Freakonomics Baby Name Predictions Missing The Mark
Since 2005, we've been tracking the baby name predictions of Freakonomics authors Steven D. Levitt and Stephen J. Dubner. The best-selling duo penned their predictions for the most popular baby names for the year 2015 way back in 2005, not dreaming, perhaps, that anyone would bother to keep track.
Surprise! We're keeping track all the way to 2015, to see if Levitt and Dubner called the names correctly, or if they missed by a mile.
The chart below shows what percentage of their predictions now rank among the Top 100 baby names reported by the Social Security Administration. (We felt a "Top 100" ranking is a pretty reasonable definition of a "popular baby name").
As you can see, less than 30% of their predictions are currently in the Top 100. Given that it's about halfway between 2005 and 2015, it's starting to look a bit shaky for the prophetic pair.
View the full table of year by year rankings here.
How have these percentages changed since 2005 when they made their picks? Not by much. For boys' names, the percentage that are Top 100 baby names has gone from about 14% to 27%. For girls, the percentage is absolutely stagnant – at about 29%. There were 7 girls' names in the Top 100 when Levitt and Dubner read their statistical tea leaves in 2005, and there are still 7 girls' names there today. (Six of the seven are the same names).
Meanwhile, a further 23% of the boys' names and 29% of the girls' names touted by Levitt and Dubner are not even ranked in the Top 1000 baby names (that's "Thousand").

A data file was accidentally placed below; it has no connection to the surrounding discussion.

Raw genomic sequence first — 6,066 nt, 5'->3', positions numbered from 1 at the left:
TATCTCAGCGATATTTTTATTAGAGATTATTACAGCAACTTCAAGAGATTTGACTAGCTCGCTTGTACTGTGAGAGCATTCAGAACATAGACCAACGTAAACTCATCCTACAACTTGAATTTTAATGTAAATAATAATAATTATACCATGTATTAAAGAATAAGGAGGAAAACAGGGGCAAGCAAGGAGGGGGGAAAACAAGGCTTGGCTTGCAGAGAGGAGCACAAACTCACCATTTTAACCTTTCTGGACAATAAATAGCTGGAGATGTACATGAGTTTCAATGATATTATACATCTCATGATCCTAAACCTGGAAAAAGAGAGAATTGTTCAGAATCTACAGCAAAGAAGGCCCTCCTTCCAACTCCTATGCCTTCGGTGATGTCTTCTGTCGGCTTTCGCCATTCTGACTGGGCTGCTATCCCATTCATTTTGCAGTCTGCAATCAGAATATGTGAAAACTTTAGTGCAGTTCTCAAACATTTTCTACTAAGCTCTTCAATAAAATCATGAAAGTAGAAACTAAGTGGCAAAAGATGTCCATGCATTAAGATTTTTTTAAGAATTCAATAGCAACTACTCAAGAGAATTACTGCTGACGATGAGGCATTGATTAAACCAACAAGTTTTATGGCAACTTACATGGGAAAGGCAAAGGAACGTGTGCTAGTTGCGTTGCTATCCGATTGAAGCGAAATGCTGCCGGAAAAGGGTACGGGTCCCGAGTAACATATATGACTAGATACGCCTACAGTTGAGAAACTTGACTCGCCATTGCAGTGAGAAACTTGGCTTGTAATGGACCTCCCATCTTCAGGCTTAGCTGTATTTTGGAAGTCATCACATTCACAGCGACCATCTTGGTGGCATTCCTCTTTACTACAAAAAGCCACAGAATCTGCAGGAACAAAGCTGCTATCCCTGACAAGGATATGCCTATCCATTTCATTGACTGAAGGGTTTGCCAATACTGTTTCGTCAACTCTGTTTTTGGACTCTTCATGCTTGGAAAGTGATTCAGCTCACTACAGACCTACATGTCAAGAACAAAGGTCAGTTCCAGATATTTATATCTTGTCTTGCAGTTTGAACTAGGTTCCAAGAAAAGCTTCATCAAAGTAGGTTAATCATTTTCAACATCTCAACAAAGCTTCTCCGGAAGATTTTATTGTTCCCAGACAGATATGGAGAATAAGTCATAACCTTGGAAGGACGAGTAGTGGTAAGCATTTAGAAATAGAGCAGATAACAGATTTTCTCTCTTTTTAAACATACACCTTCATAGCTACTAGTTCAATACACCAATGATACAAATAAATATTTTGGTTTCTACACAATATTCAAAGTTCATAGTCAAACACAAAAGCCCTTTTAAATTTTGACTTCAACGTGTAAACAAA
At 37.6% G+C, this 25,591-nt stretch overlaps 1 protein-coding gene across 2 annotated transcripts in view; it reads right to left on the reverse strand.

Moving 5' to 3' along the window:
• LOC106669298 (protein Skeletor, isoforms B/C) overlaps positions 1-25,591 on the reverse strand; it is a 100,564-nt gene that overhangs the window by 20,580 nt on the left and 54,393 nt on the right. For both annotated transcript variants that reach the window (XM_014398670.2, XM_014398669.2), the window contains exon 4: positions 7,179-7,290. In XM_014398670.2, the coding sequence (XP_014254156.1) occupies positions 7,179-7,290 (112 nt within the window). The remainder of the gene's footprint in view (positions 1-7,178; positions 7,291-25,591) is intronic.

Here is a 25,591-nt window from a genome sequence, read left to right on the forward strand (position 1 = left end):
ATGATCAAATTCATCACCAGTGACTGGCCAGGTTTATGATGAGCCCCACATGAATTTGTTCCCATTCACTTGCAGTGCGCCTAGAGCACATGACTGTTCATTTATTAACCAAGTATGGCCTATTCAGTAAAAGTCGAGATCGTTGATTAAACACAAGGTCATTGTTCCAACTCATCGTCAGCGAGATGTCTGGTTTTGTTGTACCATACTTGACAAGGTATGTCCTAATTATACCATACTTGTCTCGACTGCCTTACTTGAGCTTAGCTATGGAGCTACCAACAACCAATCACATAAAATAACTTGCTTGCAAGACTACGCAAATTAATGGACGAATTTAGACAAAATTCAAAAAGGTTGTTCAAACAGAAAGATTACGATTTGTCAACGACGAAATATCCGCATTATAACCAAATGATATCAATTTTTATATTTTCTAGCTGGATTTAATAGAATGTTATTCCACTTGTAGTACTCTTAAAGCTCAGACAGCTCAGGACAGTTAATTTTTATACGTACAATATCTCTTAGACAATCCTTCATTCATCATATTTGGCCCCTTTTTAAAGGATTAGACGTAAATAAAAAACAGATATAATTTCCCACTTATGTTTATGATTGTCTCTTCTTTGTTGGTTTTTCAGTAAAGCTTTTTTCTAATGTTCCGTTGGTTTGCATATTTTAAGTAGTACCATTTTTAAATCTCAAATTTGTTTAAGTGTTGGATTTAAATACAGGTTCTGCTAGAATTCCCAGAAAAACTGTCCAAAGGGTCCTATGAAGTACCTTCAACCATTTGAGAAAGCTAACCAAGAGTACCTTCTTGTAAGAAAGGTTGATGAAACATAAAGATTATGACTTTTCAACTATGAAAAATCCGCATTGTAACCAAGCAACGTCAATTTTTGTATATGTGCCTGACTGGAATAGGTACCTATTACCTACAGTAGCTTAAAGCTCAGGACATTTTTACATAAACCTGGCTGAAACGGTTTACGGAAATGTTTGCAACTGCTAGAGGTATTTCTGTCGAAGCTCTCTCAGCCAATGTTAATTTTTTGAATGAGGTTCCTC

In their mega-bestseller, "Freakonomics: A Rogue Economist Explores The Hidden Side Of Everything", Levitt and Dubner ask the question – "where does a name come from"?
The authors are not talking about the origin or meaning of a name, but rather about how a name "surfaces" in our culture, how it rises and falls over time, or, as Levitt and Dubner posed the question, how does a name "migrate through the population"?
In Freakonomics, the authors answer that question by stating that, based on their statistical examination of data, names move through the population from a higher socioeconomic level to a lower level. Levitt and Dubner found "a clear pattern at play: once a name catches on among high-income, highly-educated parents, it starts working its way down the socioeconomic ladder." When the name is adopted "en masse," then "high-end parents begin to abandon it," and the whole cycle repeats itself with a new batch of names.
Or does it? That's what we've set out to discover, by keeping close tabs on the authors' predictions from year to year. And this year, near the halfway mark between 2005 and 2015, it seems that that Levitt's and Dubner's statistical extrapolation is looking a little shaky. Maybe it's true that an influential core of "high-end" parents are the trendsetters behind the rise and fall of baby names over time. But so far, it seems the folks on the lower rungs of the socioeconomic ladder didn't get the memo. Or maybe they just didn't read Freakonomics.